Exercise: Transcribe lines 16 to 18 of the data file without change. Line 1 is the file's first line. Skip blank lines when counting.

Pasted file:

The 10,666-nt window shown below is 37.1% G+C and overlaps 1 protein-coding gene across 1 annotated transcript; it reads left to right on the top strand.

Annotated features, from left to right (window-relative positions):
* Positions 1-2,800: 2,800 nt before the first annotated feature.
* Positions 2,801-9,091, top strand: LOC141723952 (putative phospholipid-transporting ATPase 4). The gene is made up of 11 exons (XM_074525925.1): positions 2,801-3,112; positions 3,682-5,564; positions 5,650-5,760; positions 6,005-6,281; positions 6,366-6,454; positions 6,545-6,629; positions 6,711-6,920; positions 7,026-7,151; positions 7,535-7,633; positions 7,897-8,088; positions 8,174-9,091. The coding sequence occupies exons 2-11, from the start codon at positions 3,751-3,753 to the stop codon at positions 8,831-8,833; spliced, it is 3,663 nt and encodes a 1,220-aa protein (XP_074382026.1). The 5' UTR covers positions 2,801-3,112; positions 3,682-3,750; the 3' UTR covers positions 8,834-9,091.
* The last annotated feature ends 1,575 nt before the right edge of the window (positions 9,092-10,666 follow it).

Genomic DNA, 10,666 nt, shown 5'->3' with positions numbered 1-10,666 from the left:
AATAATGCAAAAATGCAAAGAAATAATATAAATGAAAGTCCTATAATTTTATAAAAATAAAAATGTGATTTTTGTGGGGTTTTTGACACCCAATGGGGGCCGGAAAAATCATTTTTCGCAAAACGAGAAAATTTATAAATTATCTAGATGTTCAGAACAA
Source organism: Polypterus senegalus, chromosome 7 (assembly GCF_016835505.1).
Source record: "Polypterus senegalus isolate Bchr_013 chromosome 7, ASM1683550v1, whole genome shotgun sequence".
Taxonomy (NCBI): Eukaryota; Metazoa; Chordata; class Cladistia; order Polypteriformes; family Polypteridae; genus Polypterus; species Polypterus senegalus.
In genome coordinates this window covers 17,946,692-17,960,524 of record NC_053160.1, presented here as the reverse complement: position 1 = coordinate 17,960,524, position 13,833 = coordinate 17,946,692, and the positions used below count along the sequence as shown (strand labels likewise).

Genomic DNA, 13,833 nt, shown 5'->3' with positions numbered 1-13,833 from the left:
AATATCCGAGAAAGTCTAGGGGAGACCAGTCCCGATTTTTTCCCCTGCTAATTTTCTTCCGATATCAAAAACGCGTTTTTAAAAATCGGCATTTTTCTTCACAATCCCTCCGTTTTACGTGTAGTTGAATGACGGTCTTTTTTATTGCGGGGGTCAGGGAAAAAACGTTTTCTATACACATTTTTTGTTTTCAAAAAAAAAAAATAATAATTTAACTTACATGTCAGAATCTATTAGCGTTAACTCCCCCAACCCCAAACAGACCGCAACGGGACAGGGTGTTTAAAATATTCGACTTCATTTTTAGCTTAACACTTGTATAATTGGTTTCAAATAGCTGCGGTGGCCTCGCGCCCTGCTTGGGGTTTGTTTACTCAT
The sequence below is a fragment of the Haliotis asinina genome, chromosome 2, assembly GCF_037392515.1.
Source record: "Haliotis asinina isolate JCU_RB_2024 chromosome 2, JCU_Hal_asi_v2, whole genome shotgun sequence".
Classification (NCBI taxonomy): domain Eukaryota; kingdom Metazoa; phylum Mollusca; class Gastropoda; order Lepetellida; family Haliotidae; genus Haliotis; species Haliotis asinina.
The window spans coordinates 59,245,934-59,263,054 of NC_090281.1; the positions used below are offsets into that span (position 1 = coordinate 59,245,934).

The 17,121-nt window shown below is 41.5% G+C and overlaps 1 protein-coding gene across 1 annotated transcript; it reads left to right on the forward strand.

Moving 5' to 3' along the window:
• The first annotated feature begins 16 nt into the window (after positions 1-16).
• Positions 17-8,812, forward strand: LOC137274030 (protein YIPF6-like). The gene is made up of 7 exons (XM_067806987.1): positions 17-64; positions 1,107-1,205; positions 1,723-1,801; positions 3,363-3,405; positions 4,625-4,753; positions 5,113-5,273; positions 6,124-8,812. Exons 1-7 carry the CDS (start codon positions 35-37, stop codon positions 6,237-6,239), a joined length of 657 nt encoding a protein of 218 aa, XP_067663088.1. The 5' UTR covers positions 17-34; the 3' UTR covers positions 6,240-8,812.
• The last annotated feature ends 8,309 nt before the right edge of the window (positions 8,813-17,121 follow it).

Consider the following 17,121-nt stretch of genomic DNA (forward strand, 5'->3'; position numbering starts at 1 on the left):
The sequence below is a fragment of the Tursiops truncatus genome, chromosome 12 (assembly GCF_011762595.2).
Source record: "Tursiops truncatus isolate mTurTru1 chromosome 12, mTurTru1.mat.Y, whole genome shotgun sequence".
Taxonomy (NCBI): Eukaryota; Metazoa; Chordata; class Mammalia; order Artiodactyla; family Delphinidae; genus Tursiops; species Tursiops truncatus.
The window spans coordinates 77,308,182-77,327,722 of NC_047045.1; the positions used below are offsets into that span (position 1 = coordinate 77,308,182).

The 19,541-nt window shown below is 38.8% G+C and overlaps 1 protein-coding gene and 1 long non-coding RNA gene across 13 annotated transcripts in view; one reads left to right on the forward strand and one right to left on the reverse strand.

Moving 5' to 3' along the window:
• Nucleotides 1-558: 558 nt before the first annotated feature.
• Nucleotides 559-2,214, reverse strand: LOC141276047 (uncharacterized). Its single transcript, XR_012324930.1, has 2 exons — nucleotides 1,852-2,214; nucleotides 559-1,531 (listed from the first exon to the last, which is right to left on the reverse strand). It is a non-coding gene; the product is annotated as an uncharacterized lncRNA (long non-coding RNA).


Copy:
Classification (NCBI taxonomy): domain Eukaryota; kingdom Metazoa; phylum Mollusca; class Gastropoda; order Lepetellida; family Haliotidae; genus Haliotis; species Haliotis asinina.
The window spans coordinates 59,245,934-59,263,054 of NC_090281.1; the positions used below are offsets into that span (position 1 = coordinate 59,245,934).

The 17,121-nt window shown below is 41.5% G+C and overlaps 1 protein-coding gene across 1 annotated transcript; it reads left to right on the forward strand.